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Girls: Captor Said He'd Kill Us

The man who abducted two girls from a teen hangout told them he would kill them and started a countdown, the teens said in an interview broadcast Monday.

Days after they were freed from their attacker when police killed the man, 16-year-old Tamara Brooks and 17-year-old Jacqueline Marris recounted their ordeal while holding hands in a televised interview.

In her first interview, Brooks said that when the ordeal began early Thursday, she felt that "It's all a bad dream ... I was terrified. I started praying."

The girls were abducted by Roy Dean Ratliff, 37, from a remote area where they were parked with their dates. Kern County Sheriff Carl Sparks said they were raped.

The girls said they supported each other during the ordeal.

"I was touching her, letting her know I was there," said Marris, who also gave a television interview on Friday.

"I wasn't going to leave her alone at all. ... I wouldn't want to live like that," Brooks said.

The pair said they communicated without words, writing in each other's hands.

At one point, Marris said, Ratliff told them: "`I'm going to kill the both of you.' We were hysterical."

Marris said Ratliff started to count down "one ... two ... then he collapsed."

She said he was bleeding and drinking a lot. Marris had said earlier that they tried to kill the man by stabbing him.

Twelve hours after they were kidnapped, sheriff's deputies closed in on Ratliff's stolen car in a remote location and shot him to death.

"When you see a life taken in front of your eyes ... it's the worst feeling in the world," Brooks said

After it was over, the girls ran out of Ratliff's car and hugged.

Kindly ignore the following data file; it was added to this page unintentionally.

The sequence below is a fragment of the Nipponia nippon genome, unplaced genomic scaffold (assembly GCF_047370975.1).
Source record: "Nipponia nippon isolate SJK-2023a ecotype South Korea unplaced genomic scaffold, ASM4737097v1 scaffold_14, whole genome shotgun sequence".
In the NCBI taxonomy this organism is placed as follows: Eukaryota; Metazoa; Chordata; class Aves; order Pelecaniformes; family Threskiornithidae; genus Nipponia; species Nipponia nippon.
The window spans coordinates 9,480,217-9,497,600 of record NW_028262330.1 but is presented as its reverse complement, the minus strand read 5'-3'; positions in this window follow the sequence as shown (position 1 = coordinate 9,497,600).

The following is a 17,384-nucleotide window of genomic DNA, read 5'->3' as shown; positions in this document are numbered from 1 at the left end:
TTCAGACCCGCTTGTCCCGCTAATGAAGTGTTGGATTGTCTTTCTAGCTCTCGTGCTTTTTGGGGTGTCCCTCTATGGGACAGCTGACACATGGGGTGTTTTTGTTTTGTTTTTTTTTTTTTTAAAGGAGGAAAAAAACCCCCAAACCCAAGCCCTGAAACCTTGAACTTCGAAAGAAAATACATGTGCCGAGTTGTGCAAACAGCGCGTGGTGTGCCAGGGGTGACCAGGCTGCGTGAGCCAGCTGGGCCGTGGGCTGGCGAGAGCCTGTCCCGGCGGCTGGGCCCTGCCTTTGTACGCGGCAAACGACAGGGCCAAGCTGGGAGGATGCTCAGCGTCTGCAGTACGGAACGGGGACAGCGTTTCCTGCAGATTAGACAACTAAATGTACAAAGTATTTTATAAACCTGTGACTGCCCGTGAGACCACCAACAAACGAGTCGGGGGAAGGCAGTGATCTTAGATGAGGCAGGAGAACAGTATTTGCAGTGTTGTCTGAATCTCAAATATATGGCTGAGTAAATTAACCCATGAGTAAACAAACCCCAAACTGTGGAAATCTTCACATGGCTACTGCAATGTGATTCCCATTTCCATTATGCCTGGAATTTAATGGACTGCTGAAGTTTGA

"After all that, it's done," Brooks said. "Oh my God, we made it, we made it."

Ratliff was a fugitive ex-con with nothing to lose and would have killed and buried his victims if the deputies who fatally shot him hadn't arrived in time, Kern County Sheriff Carl Sparks told a Bakersfield news conference Friday.

"Those two girls are safe and I honestly believe they were probably 10 minutes away from being killed and buried out there somewhere in that ravine," Sparks said.

The investigation continued, but Sparks was certain of the kidnapper's intentions.

"He had already hurt the girls — wasn't anything else to do there," the sheriff said. "He went to a remote area that he should have known he was going to be trapped in. ... I think .... he recognized the helicopters and he said, 'I got to get rid of these girls.'

"He was a two-striker. He was going to prison for the rest of his life. He had nothing to lose. He needed to get rid of those girls."

The two girls were rescued and their kidnapper cornered and killed by deputies because the stolen truck he was driving was spotted off a rural road by Animal Control officer Bonnie Hernandez, CBS News correspondent Jerry Bowen reports.

She was the last link in California's barely week-old Amber Alert System, a network of law enforcement agencies, media outlets and 500 digital highway message boards up and down the state designed to quickly notify the public of child abductions.

Amber stands for America's Missing Broadcast Emergency Response, a program started in Texas after the 1996 kidnapping and murder of a nine year old girl Amber Hagerman.

Said L.A. County Sheriff's Chief Michael Solderbergh: "It worked just the way it is supposed to work and we are overjoyed. I think we can say all the planets were in alignment."

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